Finally, big money cornerback Darrelle Revis took the first half of the season off. Most expected Revis to regain his early 2015 season form after recovering from wrist surgery but instead he showed up out of shape and not willing to play physical. There seems to have been a trickle down effect to the rest of the young secondary, as players like Calvin Pryor and Marcus Williams also regressed.

Outside of Pryor and Williams joining the regression party, Lorenzo Mauldin started slow and has not yet developed into the consistent threat off the edge the team needs him to be. Before the year, many were talking about Mauldin as a double digit sack guy and Pryor as a Pro Bowler, both have fell comically short so far this year.

Not be outdone by Revis, Muhammad WIlkerson has struggled to come back from his offseason surgery and tarnished his reputation by repeatedly showing up late to meetings. The Jets are now faced with the reality that they paid their third best defensive end 86 million dollars and still have no idea how to use him in conjunction with Sheldon Richardson and Leonard Williams, one of the few bright spots this year.

Grade INC 

Finally, many are beginning to build a narrative that only blames Bowles and Fitzpatrick for the Jets problems but conveniently leaves out Mike Maccagnan by pawning any questionable looking decisions to Woody Johnson and crediting Maccagnan for all successful decisions. It does not work that way. It always easier to blame one person for a football team’s issues but never accurate. It wasn’t all John Idzik’s fault in 2014 (and he actually looks smarter so far in hindsight for not wanting to pay Wilkerson and Revis big money) and it isn’t all Bowles’ fault now.

Maccagnan currently has a “INC” as a grade. He paid huge money to rebuild the Jets secondary but the Antonio Cromartie deal was a dud, the Revis deal is looking questionable and Marcus Gilchrist is regressing back to his San Diego days. He blinked at the last second on the Fitzpatrick and Wilkerson negotiations, neither of which is looking wise right now. Offseason signings for the Jets this year included Bruce Carter, Erin Henderson, Jarvis Jenkins, Khiry Robinson, Kellen Davis and Daryl Morris. He didn’t rebuild the middle class of this roster which started the following players last week: Mike Catapano, Daryl Roberts, Brandon Bostick, Ben Ijalana, Wes Johnson, Breno Giacomini and Julian Stanford.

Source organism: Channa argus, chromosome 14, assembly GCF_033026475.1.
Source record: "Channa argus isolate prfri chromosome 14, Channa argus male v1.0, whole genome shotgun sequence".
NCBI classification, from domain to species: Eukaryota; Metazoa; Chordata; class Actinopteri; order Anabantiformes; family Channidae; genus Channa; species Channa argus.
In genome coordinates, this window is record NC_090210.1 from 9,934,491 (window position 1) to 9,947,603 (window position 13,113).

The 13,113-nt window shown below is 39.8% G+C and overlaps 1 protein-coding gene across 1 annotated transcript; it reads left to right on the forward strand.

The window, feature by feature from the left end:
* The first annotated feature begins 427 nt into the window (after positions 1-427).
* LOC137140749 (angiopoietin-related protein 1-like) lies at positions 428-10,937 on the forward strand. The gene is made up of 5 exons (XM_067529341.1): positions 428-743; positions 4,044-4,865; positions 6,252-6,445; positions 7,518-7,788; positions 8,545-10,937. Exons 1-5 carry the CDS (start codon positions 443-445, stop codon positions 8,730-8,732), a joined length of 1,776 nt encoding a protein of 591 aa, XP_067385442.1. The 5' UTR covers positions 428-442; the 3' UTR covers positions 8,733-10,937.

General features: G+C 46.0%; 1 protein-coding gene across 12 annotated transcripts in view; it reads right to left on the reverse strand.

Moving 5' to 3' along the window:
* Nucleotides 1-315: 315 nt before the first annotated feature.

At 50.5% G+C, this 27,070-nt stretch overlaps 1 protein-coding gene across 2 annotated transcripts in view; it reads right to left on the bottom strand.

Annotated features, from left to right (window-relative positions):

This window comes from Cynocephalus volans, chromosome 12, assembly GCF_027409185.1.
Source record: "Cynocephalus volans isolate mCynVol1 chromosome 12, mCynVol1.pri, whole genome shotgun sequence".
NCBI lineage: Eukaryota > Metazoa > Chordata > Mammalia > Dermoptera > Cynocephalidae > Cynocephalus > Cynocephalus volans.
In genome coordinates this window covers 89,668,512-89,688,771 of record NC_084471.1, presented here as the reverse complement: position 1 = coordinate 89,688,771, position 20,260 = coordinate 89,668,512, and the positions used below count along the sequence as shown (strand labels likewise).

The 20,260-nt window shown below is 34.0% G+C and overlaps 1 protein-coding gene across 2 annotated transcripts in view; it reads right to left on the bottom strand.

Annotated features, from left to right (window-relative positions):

Every draft class needs 2-3 years to be evaluated but the early returns for Maccagnan remain very up in the air, especially with young quarterbacks lighting it up all over the league while he started this season carrying his two picks as a 3rd and 4th stringer. The Jets have got next to nothing so far from their top five picks this year, which has been disappointing.

Two years ago, the Jets were 1-8 through 9 games coming off a non-playoff season with tons of cap space. This year, the Jets are 3-6 through 9 games coming off a non-playoff season with limited cap space. There is a frustrating lack of progress despite regime change that brought “football people” into the front office and “accountability” to the coaching staff.

Now is not the time to panic or blow anything up. Both Maccagnan and Bowles deserve to see this year out and be brought back for year three, despite whatever hysteria ensues among fans and the media. Hopefully, the team finishes strong and gradually begins heavier implementation of younger players who show potential, while the coaching staff cleans up game management issues.

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Author: Joe Caporoso

Joe Caporoso is the Owner and EIC of Turn On The Jets. His writing has been featured in the New York Times, Huffington Post, MMQB and AdWeek. Caporoso played football his entire life, including four years at Muhlenberg as a wide receiver, where he was arguably the slowest receiver to ever start in school history. He is the EVP of Content at Whistle Sports